Guns and Choices
I was in surgery when the first Columbine victims arrived in our emergency room. As I was working to improve one child’s life, my friends were downstairs trying to save others – one cracking a chest and another tending a girl whose breast had been partially blown off by a shotgun. Trust me; I get it. … Trashing our individual constitutional rights is not the answer to mass shootings.
I was in surgery when the first Columbine victims arrived in our emergency room. As I was working to improve one child’s life, my friends were downstairs trying to save others – one cracking a chest and another tending a girl whose breast had been partially blown off by a shotgun. Trust me; I get it.
Set aside that our media have made us numb to violence and our children more aggressive. Set aside that the data overwhelmingly show gun control laws are unhelpful and often counterproductive. Set aside that we have systemically destroyed inpatient psychiatric care in the name of civil rights and saving money. Trashing our individual constitutional rights is not the answer to mass shootings.
The First Amendment was not written for video games like Call of Duty, the Second Amendment was not written for squirrel hunting, and the Fifth Amendment was not written to coddle violent schizophrenics. These rights were written to prevent tyranny. They were written to say to the state: “I am going to say what I want, and you can’t shut me up or lock me up!”
Some of us do still “bitterly cling” to our first two Amendments, and for good reason. Throughout history, various forms of state power have slaughtered millions of men and women who could neither speak freely nor defend themselves. The worst examples occurred in the last century.
Conduct is determined largely by two things – law and conscience. Law is force on conduct. Laws tell us what we cannot do, like kill other people. The freedom to choose right and wrong is constrained by laws. The state makes the decision for you; you do not have to wrestle with a choice or your conscience.
To learn to do the right thing, people must have choices, face temptations, act, and make mistakes. In short, they must be free. We constantly struggle to decide how much of our freedom we are willing to sacrifice to the force of law to be secure. The Constitution is a framework that sets limits on law. We once tried amending it to constrain our choices, but we later decided that a man should be free to destroy himself and those around him with alcohol.
Most human conduct is determined not by law but by conscience. We want our consciences to tell us to try to do the right thing. Evil may be the silence of conscience. Sometimes we do the wrong thing, and the process by which we learn to do the right thing, that is to mature, is the subject of morality.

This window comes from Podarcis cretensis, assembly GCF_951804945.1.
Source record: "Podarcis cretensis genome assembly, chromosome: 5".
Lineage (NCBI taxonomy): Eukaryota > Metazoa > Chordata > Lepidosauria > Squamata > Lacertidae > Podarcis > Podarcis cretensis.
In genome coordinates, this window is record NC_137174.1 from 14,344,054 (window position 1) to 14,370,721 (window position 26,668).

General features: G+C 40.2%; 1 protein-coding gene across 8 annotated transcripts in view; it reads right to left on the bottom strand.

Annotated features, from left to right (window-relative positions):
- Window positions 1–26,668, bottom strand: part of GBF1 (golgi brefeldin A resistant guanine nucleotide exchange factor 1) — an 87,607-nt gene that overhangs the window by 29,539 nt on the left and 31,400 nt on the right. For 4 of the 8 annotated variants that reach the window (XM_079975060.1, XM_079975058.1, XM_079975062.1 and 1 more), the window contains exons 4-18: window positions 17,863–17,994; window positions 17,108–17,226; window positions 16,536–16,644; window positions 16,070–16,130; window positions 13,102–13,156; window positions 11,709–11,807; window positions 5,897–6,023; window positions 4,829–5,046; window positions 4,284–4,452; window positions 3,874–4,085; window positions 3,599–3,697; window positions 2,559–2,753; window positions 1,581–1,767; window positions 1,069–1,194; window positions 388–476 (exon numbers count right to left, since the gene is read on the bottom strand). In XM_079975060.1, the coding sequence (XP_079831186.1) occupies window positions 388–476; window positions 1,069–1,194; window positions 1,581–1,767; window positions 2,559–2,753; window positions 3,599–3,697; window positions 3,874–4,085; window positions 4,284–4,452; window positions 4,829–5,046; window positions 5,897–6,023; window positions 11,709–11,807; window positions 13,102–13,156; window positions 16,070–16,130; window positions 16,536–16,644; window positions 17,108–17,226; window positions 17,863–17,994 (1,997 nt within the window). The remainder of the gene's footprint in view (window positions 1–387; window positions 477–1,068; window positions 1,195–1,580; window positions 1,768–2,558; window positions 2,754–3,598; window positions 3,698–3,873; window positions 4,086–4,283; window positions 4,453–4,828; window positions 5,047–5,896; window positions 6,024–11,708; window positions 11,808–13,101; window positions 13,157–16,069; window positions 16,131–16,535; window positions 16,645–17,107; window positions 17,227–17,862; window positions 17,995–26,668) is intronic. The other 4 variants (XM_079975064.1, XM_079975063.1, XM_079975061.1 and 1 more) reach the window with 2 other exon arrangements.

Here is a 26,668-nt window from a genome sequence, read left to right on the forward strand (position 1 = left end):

Right and wrong choices do exist. In this country, good choices are being increasingly undermined by laws and a look-at-me narcissism that runs from Facebook through Reality TV to its worst manifestation, mass shootings. How then do we learn individually and collectively to do the right thing?
We must try to keep the conduct of our basic rights within the sphere of conscience, not law. Passing more laws to restrict our freedom of choices will only weaken our consciences and our chances of living moral lives. By chipping away at our rights and choices, law by law, Big Gulp by AR-15, the state is denying us the opportunity to make mistakes and to learn how to do the right thing, to become moral creatures. A society so denied becomes one obsessed not with doing the right thing, but with figuring out how to break the law.
The inevitable result of violent misconduct is howling for the state to immediately pass more laws that restrain individual freedom to act, the diffusion of power away from the individual and to the state, and the increased risk that the state will become tyrannical and precipitate violence. When we ask our elected representatives to restrict our rights and our freedom of conduct, we are asking them to diminish our chances of becoming good and happy citizens.
There once was a king who had only two laws – “Do as you please, and harm no one.” This is the simplest expression of liberty and of good governance. It is also the only regime under which citizens can fully learn the difference between right and wrong.
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